Armour design studies:

1– The Standard model: Armor belt sloped to 20° on the citadel, 25° forward & aft on the main transverse bulkheads. Variable height, higher part forward, smaller aft, connected with a 10° slope to the outer strake/lower flat part, tapered down to the double bottom behind a bulge.
2-Sloped strake: Equal height belt over the machinery and magazines, 20° above the waterline, tapered down to 12.5° angle to the torpedo BH.
3- Standard with 12.5° underwater slope and partial citadel, with protruding parts forward and aft.
4- uniform belt: For the whole citadel, dual slope 20° upper, 12.5° lower.
Also were studied a 12° slope for a 400 mm plate, 15° on 440 mm, vertical on 360 mm-480 mm-240mm in three strakes top to bottom, or a 20° sloped belt, 15° down.

Final drafts 1936-37: F3 to F6

Two of the original twenty-four were therefore chosen, namely Fukuda’s A-140-F3 and A-140-F4. They Differed in their range but served to draft the final preliminary study completed on 20 July 1936. The definitive design was ready by March 1937, signed by now promoted Rear-Admiral Fukuda Keiji. Final radius was 7,200 nmi, steam power with engines similar to those going to be mounted in new battleships. The main problems identified with diesels was to access them, some 200 mm (7.9 in) of the armored citadel deck roof was to be cut open to access the machinery spaces, complicating much this process. Final displacement was approved was 64,000 long tons (65,000 t), 69,988 long tons (71,111 t) fully loaded.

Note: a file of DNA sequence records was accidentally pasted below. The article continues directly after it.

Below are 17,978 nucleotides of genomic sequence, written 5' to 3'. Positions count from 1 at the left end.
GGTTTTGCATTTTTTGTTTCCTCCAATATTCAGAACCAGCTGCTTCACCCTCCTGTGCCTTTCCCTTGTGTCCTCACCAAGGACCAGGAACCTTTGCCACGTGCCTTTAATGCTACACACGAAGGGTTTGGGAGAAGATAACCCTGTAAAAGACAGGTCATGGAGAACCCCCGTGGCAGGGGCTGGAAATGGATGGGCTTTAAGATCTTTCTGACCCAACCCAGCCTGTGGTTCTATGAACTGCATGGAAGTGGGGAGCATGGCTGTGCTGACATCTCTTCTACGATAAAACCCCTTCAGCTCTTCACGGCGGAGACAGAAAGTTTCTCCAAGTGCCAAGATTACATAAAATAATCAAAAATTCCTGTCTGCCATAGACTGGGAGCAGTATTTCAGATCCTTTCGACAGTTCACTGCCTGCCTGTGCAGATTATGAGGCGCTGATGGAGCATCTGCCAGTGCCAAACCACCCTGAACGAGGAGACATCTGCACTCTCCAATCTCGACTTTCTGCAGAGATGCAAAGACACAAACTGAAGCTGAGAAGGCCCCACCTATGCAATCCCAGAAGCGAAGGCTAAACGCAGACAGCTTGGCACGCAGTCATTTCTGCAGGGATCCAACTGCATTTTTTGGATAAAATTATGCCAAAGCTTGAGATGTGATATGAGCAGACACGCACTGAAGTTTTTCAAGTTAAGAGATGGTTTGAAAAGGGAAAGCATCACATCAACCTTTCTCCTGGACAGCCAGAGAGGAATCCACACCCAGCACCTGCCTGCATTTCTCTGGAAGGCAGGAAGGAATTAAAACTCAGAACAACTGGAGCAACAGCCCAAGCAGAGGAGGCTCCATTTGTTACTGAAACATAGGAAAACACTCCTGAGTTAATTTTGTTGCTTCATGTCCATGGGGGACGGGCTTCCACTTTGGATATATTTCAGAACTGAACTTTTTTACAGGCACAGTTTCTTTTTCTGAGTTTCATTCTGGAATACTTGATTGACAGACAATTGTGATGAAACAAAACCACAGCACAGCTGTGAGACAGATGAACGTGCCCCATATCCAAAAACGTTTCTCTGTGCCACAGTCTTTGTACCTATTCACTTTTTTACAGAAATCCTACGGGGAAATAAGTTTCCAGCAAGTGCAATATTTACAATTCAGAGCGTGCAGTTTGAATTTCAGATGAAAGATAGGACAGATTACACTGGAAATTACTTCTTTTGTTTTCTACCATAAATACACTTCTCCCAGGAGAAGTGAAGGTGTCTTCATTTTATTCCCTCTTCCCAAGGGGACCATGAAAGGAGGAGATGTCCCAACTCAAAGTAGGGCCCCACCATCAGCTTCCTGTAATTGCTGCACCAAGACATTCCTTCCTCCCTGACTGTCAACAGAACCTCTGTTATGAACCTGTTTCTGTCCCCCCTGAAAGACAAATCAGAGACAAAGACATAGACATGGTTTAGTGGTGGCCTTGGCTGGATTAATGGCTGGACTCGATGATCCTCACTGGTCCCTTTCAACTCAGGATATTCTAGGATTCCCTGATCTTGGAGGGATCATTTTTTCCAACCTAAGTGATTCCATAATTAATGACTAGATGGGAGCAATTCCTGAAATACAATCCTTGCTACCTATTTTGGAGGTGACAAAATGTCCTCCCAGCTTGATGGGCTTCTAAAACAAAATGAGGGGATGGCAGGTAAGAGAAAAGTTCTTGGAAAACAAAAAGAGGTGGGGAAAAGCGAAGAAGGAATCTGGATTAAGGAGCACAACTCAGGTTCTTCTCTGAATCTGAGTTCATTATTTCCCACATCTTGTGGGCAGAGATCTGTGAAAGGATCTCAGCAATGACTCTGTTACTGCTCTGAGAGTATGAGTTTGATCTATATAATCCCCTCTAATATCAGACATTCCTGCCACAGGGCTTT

The F6 plan approved in 1936 led to order them in the frame of the Third Naval Armament Supplementary Programme FY1937 ‘Maru San Keikatu” plus two more FY 1938, 4th Programme “Maru Yon” named later IJN Shinano.

In Japan at this time, all knew this made the new class the largest battleships ever designed and constructed. The adoption of nine 460 mm naval guns which needed to redesign the hull was mostly a concern of ASW protection spaces on either side of the barbette. The Japanese Naval high command eventually approved the design despite a vivid opposition of the clique of naval aviators arguing that aircraft carriers were more promising (which is depicted in more detail in the “great war of archimedes” movie). But the conservatives, many veterans of the Sino-Japanese war, had the advantage in numbers and seniority. In all, no less than five Yamato-class were planned, two more later proposed (and cancelled in 1942). So this process started in 1935 and ended in early 1937, the first keel laid down in November (Yamato).